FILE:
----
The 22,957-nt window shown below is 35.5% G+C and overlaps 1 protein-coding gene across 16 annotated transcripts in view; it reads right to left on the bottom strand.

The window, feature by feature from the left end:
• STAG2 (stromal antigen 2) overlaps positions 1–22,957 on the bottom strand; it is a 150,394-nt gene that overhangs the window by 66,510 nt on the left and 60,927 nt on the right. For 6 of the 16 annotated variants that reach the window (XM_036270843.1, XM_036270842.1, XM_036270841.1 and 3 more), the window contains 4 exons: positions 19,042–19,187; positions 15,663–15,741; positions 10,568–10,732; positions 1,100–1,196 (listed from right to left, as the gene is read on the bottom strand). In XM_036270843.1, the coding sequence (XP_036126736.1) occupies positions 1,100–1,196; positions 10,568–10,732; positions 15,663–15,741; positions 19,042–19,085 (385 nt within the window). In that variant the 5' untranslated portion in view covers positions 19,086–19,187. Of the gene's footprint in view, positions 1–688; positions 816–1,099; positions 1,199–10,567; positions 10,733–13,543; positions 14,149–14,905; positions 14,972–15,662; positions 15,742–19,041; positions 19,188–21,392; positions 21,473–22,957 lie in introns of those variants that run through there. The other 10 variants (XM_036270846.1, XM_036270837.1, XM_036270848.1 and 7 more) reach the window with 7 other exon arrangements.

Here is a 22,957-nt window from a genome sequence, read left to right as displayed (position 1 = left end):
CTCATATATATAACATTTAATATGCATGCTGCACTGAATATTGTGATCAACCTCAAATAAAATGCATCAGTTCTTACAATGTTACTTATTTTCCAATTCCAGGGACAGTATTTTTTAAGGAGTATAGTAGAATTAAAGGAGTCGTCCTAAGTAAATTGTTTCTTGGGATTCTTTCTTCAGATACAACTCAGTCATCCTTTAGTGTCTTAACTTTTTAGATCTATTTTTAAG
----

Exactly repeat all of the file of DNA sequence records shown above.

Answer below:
The 22,957-nt window shown below is 35.5% G+C and overlaps 1 protein-coding gene across 16 annotated transcripts in view; it reads right to left on the bottom strand.

The window, feature by feature from the left end:
• STAG2 (stromal antigen 2) overlaps positions 1–22,957 on the bottom strand; it is a 150,394-nt gene that overhangs the window by 66,510 nt on the left and 60,927 nt on the right. For 6 of the 16 annotated variants that reach the window (XM_036270843.1, XM_036270842.1, XM_036270841.1 and 3 more), the window contains 4 exons: positions 19,042–19,187; positions 15,663–15,741; positions 10,568–10,732; positions 1,100–1,196 (listed from right to left, as the gene is read on the bottom strand). In XM_036270843.1, the coding sequence (XP_036126736.1) occupies positions 1,100–1,196; positions 10,568–10,732; positions 15,663–15,741; positions 19,042–19,085 (385 nt within the window). In that variant the 5' untranslated portion in view covers positions 19,086–19,187. Of the gene's footprint in view, positions 1–688; positions 816–1,099; positions 1,199–10,567; positions 10,733–13,543; positions 14,149–14,905; positions 14,972–15,662; positions 15,742–19,041; positions 19,188–21,392; positions 21,473–22,957 lie in introns of those variants that run through there. The other 10 variants (XM_036270846.1, XM_036270837.1, XM_036270848.1 and 7 more) reach the window with 7 other exon arrangements.

Here is a 22,957-nt window from a genome sequence, read left to right as displayed (position 1 = left end):
CTCATATATATAACATTTAATATGCATGCTGCACTGAATATTGTGATCAACCTCAAATAAAATGCATCAGTTCTTACAATGTTACTTATTTTCCAATTCCAGGGACAGTATTTTTTAAGGAGTATAGTAGAATTAAAGGAGTCGTCCTAAGTAAATTGTTTCTTGGGATTCTTTCTTCAGATACAACTCAGTCATCCTTTAGTGTCTTAACTTTTTAGATCTATTTTTAAG